Purl Knitting Manufacture
Purl stitch is the reverse of Stockinette. It has interlocked crescent shapes on the front and ‘v’ shapes on the back. Purl stitch is usually used purely when woking from the back of the fabric to create a stockinette stitch from the front, for example in hand knitting.
Although the Stockinette stitch is very similar and had been used since as early as the 11th Century, it was a long time after this that the purl stitch was invented. The first example of Purl stitch being used was found in a tomb in Spain and dates back to around 1562. Before this to create a uniforn from made up of only stockinette stitch, people had to knit things in the round (known as circular knitting) and cut it open to form a flat piece of fabric.
The invention of the Purl stitch meant that sewing flat pieces of fabric was much easier and they could look like they were made entirely of Stockinette stitch from the front. Purl knitting is usually done by hand, as it is necessary when knitting on the reverse side, it is not often needed on a knitting machine as it is constantly being worked from the same side at all times Purl stitch can also be used to create interesting patterns and can be used with its right side facing out to give the appearance of the wrong side of Stockinette stitch. Purl stitch is another form of Weft knitting, meaning the stitches run horizontally.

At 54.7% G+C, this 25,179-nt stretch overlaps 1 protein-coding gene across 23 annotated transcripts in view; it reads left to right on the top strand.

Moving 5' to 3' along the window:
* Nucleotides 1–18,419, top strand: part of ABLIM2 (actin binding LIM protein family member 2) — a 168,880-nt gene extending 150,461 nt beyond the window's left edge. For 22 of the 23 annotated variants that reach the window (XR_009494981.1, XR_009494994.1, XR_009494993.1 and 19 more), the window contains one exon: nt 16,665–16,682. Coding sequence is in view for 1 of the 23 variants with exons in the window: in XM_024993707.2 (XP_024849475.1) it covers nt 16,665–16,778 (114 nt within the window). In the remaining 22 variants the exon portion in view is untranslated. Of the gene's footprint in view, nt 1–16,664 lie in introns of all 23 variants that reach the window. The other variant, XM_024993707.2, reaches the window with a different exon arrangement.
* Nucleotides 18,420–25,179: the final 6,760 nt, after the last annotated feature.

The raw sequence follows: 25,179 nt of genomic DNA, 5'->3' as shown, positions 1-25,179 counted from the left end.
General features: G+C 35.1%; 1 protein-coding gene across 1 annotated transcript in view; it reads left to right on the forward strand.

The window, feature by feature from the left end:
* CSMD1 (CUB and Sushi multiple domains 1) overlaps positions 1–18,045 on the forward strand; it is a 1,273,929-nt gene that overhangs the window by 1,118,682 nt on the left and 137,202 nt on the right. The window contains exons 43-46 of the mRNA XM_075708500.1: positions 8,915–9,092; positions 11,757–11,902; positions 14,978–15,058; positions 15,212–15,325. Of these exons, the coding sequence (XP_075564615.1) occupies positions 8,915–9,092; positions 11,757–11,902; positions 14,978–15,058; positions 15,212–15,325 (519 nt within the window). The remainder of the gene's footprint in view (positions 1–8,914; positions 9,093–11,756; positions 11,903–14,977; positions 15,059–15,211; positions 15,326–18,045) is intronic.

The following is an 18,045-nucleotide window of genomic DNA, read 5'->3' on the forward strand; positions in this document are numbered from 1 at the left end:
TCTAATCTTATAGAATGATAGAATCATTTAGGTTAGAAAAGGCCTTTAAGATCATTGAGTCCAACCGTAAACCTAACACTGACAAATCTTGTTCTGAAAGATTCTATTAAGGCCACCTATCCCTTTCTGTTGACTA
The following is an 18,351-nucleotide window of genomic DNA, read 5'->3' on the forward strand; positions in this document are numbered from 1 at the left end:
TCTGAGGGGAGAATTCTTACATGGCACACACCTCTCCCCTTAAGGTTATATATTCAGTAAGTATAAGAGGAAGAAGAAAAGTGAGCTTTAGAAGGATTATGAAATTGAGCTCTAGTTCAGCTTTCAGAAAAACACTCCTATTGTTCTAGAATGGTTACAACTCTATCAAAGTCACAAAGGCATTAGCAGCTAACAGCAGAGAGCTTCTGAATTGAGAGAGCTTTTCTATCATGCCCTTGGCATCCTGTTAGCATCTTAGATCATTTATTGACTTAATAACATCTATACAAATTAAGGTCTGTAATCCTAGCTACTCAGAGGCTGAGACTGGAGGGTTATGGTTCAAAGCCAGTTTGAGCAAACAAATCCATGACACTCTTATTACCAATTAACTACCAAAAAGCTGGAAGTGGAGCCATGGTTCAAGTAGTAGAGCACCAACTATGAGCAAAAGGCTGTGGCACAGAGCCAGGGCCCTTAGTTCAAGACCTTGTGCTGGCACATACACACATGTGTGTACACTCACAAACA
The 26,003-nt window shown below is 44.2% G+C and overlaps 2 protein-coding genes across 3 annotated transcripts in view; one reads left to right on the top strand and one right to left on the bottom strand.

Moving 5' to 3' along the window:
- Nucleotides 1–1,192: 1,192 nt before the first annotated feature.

Properties of Purl Knitting
- Definite right side and wrong side
- Can unravel easily
- Does not fray
- Warm to wear
- Different variations can be created depending on the weight and type of yarn used
- Available in Various colours
- Not often used on its own
End Uses of Purl Knitting
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